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1. Overview

In this tutorial, we’ll discuss the various ways to implement retry policies in gRPC, a remote procedure call framework developed by Google. gRPC is interoperable in many programming languages but we’ll focus on the Java implementation.

2. Importance of Retry

Applications increasingly rely on a distributed architecture. This approach helps handle heavy workloads through horizontal scaling. It also promotes high availability. However, it also introduces more potential points of failure. Therefore, fault tolerance is crucial when developing applications with multiple microservices.

RPCs can fail temporarily or momentarily because of various factors:

  • Network latency or connection drops in the network
  • Server not responding due to an internal error
  • Busy system resources
  • Busy or unavailable downstream services
  • Other related issues

Retry is a fault-handling mechanism. A retry policy can help automatically reattempt a failed request based on some condition. It can also define how long or how often the client can retry. This simple pattern can help handle transient failures and increase reliability.

3. RPC Failure Stages

Let’s first understand where a remote procedure call (RPC) can fail:

The client application initiates the request, which the gRPC client library sends to the server. Once received, the gRPC server library forwards the request to the server application’s logic.

A RPC can fail at various stages:

  1. Before leaving the client
  2. In the server but before reaching the server application logic
  3. In the server application logic

4. Retry Support in gRPC

Since retry is an important recovery mechanism, gRPC automatically retries failed requests in special cases and allows developers to define retry policies for greater control.

4.1. Transparent Retry

We must understand that gRPC can safely reattempt failed requests only in cases where the request hasn’t reached the application server logic. Beyond that, the gRPC cannot guarantee the idempotency of the transactions.  Let’s take a look at the overall transparent retry pathway:


As discussed previously, internal retries can happen safely before leaving the client or in the server but before reaching the server application logic. This retry strategy is referred to as transparent retry. Once the server application successfully processes the request, it returns the response and attempts no further retries.

gRPC can perform a single retry when the RPC reaches the gRPC server library because multiple retries can add load to the network. However, it may retry unlimited times when RPC fails to leave the client.

4.2. Retry Policy

To give developers more control, gRPC supports configuring appropriate retry policies for their applications at the individual service or method level. Once the request crosses Stage 2, it comes under the purview of the configurable retry policy. Service owners or publishers can configure the retry policies of their RPCs with the help of service config, a JSON file.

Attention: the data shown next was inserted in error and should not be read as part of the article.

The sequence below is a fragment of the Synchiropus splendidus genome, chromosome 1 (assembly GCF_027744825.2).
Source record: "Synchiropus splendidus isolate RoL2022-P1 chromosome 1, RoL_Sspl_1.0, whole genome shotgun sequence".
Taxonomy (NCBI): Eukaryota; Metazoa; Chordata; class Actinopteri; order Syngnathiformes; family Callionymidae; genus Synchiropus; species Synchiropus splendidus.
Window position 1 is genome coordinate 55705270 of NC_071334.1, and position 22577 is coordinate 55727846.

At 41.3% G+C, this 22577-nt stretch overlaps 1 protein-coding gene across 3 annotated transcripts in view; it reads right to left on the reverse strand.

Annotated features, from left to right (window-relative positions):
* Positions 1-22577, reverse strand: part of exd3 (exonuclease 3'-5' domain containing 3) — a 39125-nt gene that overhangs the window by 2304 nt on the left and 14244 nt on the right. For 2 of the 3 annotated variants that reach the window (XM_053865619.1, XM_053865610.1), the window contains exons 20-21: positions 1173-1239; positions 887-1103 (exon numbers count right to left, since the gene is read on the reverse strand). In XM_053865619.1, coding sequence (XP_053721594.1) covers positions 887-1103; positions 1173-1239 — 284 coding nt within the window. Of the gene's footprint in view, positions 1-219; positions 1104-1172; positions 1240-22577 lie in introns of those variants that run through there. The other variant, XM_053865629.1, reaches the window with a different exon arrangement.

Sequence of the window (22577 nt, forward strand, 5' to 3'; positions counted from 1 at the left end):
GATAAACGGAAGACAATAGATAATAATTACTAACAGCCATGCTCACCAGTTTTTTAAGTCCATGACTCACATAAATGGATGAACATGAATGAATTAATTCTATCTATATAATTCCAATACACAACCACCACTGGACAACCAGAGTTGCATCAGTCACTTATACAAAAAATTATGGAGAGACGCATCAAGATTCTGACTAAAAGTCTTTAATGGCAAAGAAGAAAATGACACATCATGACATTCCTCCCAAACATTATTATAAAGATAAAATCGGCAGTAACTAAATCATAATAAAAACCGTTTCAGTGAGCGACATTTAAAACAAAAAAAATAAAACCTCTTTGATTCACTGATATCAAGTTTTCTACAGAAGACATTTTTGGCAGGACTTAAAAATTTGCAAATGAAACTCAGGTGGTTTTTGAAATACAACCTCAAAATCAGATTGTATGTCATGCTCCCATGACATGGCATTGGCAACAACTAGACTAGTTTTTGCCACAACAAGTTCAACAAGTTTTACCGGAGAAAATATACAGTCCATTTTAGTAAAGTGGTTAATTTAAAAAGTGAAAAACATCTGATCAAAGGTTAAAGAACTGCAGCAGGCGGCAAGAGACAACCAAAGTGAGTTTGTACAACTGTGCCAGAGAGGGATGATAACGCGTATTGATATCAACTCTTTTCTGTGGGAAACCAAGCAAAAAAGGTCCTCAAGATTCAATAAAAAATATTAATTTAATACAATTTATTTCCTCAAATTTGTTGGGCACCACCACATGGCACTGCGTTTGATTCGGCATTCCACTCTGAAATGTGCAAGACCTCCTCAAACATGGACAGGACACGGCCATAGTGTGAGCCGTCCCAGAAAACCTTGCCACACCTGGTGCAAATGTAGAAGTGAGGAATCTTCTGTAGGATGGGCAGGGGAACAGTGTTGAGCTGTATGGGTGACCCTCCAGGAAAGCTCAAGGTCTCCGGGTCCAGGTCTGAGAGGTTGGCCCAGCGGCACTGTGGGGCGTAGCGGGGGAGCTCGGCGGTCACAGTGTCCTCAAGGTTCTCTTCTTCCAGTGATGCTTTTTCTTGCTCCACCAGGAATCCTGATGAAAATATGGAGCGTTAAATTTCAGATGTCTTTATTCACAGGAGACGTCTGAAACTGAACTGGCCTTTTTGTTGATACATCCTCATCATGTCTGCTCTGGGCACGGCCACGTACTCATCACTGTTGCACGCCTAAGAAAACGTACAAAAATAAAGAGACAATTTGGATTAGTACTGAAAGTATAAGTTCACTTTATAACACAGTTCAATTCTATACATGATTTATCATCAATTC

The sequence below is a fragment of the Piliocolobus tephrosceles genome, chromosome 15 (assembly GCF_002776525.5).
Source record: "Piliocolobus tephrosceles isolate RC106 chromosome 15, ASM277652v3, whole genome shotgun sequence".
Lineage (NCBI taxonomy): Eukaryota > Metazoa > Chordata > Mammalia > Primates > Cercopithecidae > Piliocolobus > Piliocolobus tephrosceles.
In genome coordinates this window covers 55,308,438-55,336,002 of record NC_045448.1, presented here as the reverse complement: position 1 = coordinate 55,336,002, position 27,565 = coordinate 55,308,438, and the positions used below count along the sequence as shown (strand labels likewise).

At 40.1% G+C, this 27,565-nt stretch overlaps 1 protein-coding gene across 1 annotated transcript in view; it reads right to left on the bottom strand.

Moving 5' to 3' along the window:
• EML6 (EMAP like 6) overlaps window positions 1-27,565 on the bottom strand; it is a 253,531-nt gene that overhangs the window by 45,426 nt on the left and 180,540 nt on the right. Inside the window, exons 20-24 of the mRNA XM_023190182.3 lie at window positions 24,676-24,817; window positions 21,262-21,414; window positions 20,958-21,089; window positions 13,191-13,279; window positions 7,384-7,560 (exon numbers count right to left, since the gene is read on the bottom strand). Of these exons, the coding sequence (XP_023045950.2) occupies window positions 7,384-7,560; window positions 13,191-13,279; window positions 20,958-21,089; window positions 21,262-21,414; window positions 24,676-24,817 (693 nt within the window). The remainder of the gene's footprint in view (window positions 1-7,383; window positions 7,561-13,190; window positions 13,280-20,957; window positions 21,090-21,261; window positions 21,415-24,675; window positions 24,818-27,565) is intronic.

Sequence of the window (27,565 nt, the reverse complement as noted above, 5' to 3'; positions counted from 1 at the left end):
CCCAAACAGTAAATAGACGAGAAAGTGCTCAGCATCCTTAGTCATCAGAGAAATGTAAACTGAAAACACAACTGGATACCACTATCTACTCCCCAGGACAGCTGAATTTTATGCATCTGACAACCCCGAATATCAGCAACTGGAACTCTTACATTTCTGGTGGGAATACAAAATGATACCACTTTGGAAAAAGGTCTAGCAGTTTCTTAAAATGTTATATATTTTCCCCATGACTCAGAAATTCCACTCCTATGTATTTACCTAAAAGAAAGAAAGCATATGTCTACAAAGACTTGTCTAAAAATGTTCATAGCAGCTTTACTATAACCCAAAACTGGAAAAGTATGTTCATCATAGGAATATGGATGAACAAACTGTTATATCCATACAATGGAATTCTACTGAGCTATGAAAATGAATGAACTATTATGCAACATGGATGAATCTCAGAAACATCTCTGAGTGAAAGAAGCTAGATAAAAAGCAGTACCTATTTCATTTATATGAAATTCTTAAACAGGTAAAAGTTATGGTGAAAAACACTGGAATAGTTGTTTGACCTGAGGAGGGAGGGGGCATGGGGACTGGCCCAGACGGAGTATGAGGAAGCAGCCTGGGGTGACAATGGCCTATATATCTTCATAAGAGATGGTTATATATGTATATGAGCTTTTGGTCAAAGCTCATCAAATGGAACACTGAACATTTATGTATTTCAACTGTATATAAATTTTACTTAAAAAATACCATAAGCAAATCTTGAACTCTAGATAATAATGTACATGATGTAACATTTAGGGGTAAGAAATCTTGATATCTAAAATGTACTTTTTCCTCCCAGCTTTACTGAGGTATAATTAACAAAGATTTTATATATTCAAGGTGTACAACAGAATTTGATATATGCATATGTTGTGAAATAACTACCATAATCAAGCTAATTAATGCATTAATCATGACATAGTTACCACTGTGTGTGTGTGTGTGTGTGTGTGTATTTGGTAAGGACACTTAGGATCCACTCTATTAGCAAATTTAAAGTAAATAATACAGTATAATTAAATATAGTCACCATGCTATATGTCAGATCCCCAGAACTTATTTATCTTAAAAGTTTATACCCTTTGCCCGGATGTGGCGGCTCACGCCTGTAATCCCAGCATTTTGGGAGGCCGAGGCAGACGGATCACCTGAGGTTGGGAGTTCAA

Service owners, typically distribute the service configuration to the gRPC clients using name resolution services such as DNS. However, in cases where name resolution doesn’t provide a service configuration, service consumers or developers can configure it programmatically.

gRPC supports multiple retry parameters:

Configuration Name Description
  • Max number of RPC attempts, including the original request
  • default maximum value is 5
  • The initial backoff delay between retry attempts
  • It places an upper limit on exponential backoff growth
  • It’s mandatory and must be greater than zero
  • The backoff will be multiplied by this value after each retry attempt and will increase exponentially when the multiplier is greater than 1
  • It’s mandatory and must be greater than zero
  • A gRPC call that fails with a matching status will be automatically retried
  • Service owners should be careful while designing methods that can be retried. The methods should be idempotent or retry should be allowed only on error status codes of RPCs that haven’t made any changes in the server

Notably, the gRPC client uses initialBackoff, maxBackoff, and backoffMultiplier parameters to randomize the delay before retrying requests.

Sometimes, the server might send an instruction in the response metadata, not to retry or try the request after some delay. This is known as server pushback.

Now that we’ve discussed both transparent and policy-based retry features of gRPC, let’s summarize how gRPC manages retries overall:


5. Programmatically Apply Retry Policy

Let’s say we have a service that can broadcast messages to the citizens by calling an underlying notification service that sends SMS to cell phones. The government uses this service to make announcements on emergencies. The client application using this service must have a retry strategy to mitigate errors due to transient failures.

Let’s explore further on this.

5.1. High-Level Design

First, let’s look at the interface definition in the broadcast.proto file:

syntax = "proto3";
option java_multiple_files = true;
option java_package = "com.baeldung.grpc.retry";
package retryexample;

message NotificationRequest {